Stay Humble - Deepstash

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8 Rules to Do Everything Better

Stay Humble

Knowledge is always evolving and advancing — if you want to evolve and advance with it, you need to keep an open mind.

And to keep an open mind, leave your ego at the door. 

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Trigger, Behavior, and Reward

Much of human behavior follows a predictable cycle: trigger, behavior, reward.

For behaviors that you want to do, the goal is to make triggers salient, the behavior easy, and the reward as immediate and satisfying as possible. For behaviors that you want to avoid, it’s the opposite. 

Rig Your Environment

In habit speak, don’t underestimate the power of everything around you to act as a trigger. 

A better option than relying purely on willpower is to consciously design your environment to remove the temptations that regularly get in the way of what you’re trying to do. 

Enlist a Community

it’s not just your physical environment that influences your behavior but also your social one. Motivation is contagious. 

A community also helps with accountability. If you’ve made a commitment to another person or group, you’re more likely to stick with it.

Goals and directors of a meeting
Without someone clearly responsible, meetings have a high risk of being directionless and unproductive.

Every meeting should be aimed at achieving someone’s goals; that person is the one responsible for the meeting and decides what they want to get out of it and how they will do so.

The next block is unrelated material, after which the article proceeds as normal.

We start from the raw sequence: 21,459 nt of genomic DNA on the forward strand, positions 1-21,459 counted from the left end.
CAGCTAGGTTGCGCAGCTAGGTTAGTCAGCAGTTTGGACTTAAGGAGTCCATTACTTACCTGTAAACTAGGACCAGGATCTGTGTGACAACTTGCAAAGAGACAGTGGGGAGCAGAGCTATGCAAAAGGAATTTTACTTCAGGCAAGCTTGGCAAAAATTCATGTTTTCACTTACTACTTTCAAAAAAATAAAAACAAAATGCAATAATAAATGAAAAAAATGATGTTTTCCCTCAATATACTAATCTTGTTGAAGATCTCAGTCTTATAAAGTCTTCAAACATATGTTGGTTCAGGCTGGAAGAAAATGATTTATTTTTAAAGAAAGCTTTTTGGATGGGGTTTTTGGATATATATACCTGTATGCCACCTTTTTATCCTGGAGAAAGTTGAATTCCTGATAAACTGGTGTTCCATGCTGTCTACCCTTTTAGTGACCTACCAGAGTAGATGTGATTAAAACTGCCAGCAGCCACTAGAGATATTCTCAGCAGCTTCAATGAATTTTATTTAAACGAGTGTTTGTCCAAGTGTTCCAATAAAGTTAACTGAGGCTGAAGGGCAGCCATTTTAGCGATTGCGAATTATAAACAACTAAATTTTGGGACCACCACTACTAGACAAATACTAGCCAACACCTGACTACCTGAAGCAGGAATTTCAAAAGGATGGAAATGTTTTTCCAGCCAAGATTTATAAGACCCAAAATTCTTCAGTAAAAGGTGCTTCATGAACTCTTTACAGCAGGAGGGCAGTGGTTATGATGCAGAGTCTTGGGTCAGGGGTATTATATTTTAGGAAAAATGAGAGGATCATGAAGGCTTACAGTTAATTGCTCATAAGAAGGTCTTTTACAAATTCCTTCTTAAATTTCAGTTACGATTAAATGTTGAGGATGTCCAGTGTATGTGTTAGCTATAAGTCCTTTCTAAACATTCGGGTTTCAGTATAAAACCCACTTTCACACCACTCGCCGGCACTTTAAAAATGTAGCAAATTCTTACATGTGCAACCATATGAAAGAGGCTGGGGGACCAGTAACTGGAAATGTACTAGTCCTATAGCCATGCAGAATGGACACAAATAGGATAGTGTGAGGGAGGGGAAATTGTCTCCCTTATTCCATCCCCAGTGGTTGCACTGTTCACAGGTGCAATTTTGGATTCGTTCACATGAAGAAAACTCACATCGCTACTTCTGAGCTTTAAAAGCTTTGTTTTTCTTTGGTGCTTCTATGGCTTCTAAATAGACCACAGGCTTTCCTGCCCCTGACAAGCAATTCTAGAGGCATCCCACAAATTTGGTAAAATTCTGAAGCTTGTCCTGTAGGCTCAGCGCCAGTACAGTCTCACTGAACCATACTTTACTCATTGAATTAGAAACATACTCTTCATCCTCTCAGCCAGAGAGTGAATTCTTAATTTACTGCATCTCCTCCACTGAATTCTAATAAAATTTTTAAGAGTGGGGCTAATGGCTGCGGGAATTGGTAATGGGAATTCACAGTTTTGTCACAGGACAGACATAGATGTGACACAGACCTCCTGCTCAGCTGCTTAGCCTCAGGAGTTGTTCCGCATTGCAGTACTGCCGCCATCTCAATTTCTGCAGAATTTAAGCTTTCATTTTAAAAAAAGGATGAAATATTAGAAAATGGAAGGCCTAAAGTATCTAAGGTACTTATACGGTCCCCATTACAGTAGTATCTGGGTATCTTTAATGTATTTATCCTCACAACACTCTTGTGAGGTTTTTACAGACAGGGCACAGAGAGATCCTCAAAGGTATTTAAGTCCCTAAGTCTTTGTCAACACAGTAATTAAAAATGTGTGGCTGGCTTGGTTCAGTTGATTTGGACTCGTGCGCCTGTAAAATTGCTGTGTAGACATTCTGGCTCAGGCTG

Align objectives with appropriate types of communication
Make clear what type of communication you are going to have in light of the objectives and priorities. 

If your goal is to have people with different opinions work through their differences (i.e., open-minded debate), you’ll run your meeting differently than if its goal is to educate.

Asertiveness and open-mindedness

It is up to the meeting leader to balance conflicting perspectives, push through impasses and decide how to spend time wisely.

If you’re running the conversation, you should be weighing the potential cost in the time that it takes to explore opinions of inexperienced employees versus the potential gain in being able to assess their thinking and gain a better understanding of what they’re like.

“Keystone” Habits

The primary keystone habit is regular exercise. People who exercise habitually start changing other unrelated patterns in their lives, even unknowingly. They eat better, use their credit card less, are more productive at work and more patient.

Food journaling is another keystone habit. Just write down everything you eat, every day.

Do the most important things first

Willpower is limited. It is highest early in the day but decreases as we make more decisions. Most self-control failures happen at night.

Do the most important things first. As the day goes on it will only get harder to face big challenges.

Don't Use Willpower

Research shows we don’t use much willpower when something is a habit.

Build new habits by manipulating your environment so as to make what you should do easy and what you shouldn’t do hard. Remove the cookies from eyesight and put your running shoes next to the bed.